Run Gear:
Look down. What kind of shoes do you have on? Are the tennis/running shoes. You are all set! If not, you likely own a pair. I will say, though, if your shoes are 10 years old and your toes stick out of the end, it may be worth buying a new pair. Remember, safety first! Running on a bad or worn out pair of shoes can put you at risk for injury. Again, if you are in a spot where you need to buy some new running shoes, you do not need the $200 pair. Find a shoe that fits, feels right, and does not break your bank. I bet you can find that under somewhere near $80-$100, if not less.
Coaching:
Remember, safety first? Whenever trying new sports I do recommend getting a coach that can give you correct and SAFE training guidelines, teach correct running/cycling form, and give you tips to have a fun/successful race day. This may be a key aspect resulting if you love or hate the sport. Often, a new athlete will get injured during training, will try a race, struggle, and flat out not have fun. They seldom return. Not good for the person or the sport of triathlon, itself. I mean, when you played high school football or volleyball, did you just show up on game day without any training, practice, or a COACH? No! This sport should not be treated any different. I will plug our own group RunRelated as a coaching service. I have personally seen coaches charging over $300 per month. With these high dollar coaches, you get one on one feedback from workouts, detailed workout designed specifically for the individual, access to private groups, etc. It is really nice…almost like having a personal trainer. At RunRelated, you get all of that, too. However, we value in growing the sport and getting people involved, so we set our prices to reflect just that. If you have a minute, do check out the site!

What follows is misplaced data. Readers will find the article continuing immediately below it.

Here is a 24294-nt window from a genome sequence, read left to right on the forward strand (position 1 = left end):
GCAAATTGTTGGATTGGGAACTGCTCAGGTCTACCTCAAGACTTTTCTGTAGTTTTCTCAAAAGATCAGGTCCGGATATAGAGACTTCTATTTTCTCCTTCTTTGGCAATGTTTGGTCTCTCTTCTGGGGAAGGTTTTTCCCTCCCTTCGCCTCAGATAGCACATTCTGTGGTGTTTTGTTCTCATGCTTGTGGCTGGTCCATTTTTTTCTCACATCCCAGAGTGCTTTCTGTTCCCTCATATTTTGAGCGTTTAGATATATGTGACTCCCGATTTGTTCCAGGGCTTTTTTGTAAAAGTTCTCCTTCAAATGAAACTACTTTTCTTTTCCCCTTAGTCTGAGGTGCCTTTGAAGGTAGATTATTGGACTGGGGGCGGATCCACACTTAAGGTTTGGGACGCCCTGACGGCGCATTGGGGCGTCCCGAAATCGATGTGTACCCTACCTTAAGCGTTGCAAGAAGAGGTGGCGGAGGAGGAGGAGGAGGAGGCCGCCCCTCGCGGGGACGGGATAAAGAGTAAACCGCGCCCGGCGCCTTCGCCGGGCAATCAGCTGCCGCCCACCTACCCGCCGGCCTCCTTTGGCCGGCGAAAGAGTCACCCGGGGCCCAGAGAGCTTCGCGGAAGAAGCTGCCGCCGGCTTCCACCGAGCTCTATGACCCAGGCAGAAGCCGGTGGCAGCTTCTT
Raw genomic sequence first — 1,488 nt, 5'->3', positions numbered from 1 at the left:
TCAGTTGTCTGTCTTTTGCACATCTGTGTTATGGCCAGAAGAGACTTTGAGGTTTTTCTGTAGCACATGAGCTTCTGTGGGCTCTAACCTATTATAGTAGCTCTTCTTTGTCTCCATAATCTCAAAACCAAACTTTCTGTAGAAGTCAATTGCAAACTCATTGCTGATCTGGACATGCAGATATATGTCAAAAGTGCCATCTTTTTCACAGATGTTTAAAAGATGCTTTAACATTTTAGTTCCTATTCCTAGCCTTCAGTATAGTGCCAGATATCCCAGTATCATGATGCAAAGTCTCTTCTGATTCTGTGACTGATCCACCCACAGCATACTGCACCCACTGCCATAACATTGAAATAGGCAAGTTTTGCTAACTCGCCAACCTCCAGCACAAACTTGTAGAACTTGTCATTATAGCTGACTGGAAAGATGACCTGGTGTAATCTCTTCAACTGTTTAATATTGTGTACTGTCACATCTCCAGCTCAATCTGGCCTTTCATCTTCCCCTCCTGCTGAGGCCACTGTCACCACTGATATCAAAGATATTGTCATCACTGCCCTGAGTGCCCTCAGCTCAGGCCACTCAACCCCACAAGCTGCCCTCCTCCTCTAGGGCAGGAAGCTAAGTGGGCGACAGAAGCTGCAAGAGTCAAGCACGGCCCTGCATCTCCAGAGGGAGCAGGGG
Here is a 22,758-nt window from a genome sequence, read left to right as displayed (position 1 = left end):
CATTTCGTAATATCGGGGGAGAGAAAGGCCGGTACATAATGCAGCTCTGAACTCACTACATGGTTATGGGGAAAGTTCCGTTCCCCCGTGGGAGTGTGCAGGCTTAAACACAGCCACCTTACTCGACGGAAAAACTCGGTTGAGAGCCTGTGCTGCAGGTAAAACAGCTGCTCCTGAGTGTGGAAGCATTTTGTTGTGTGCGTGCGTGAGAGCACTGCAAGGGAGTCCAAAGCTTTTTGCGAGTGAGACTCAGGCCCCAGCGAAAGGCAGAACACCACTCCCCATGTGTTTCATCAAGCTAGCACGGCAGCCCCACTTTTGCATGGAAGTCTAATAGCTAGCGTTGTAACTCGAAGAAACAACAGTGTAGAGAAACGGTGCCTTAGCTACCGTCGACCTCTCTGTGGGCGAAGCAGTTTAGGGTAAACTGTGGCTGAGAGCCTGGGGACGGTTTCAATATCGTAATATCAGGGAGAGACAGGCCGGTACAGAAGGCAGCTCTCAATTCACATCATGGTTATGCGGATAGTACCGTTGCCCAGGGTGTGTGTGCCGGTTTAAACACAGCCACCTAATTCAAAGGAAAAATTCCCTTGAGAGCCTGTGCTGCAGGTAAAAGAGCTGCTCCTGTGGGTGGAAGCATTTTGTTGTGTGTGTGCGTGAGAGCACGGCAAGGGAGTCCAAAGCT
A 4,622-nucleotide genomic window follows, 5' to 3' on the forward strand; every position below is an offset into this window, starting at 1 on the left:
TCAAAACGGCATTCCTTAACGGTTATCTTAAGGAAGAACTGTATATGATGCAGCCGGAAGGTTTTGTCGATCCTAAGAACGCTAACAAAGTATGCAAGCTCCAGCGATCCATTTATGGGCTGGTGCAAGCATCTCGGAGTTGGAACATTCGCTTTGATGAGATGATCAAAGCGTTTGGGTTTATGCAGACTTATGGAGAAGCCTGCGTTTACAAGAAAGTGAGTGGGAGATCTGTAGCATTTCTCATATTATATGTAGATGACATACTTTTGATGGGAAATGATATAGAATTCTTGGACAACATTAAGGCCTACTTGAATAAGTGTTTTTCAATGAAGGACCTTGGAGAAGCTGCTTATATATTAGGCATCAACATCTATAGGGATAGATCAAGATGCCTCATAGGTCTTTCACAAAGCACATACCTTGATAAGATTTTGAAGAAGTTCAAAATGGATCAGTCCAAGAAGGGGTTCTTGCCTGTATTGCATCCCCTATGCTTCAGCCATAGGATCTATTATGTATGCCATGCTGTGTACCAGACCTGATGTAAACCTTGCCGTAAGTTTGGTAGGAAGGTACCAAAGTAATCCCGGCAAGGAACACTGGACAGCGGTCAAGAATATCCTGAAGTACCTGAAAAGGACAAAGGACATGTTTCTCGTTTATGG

How much do I have to spend?
Let’s pretend you have the old swimming shorts and goggles. You borrowed a bike from a friend and you bought a pair of tennis shoes 6 months ago. Well, you have spent nothing and you are ready for a triathlon. Perhaps you just finished college or for some reason the past few years you have not owned any of the above stuff. After buying the swim suit, goggles, bike, and running shoes, you may be looking at about $300. This would be worst case scenario, though.
Believe me, I would love to own a more expensive, more aerodynamic, top of the line bike. You can purchase speed! There are also tons of over various pieces of equipment that an athlete can buy to make training better, races faster, etc. However, all of that is not needed if you want some light exposure to the sport first, which I recommend anyway. Do not go buy a $4,000 bike to see if you like triathlon. Use what you have, buy what is necessary, and give it a shot. You may finish that first triathlon and hate it. That is fine, you spent and lost very little. What will likely happen, though, is you may finish the race with an itch to sign up for another. All I ask is that you give it a shot or step out of your comfort zone. You never know what that will do for you unless you “tri it”.
Send me a message if you have any questions to
tim.hawley@runrelated.com
Run it right,
Tim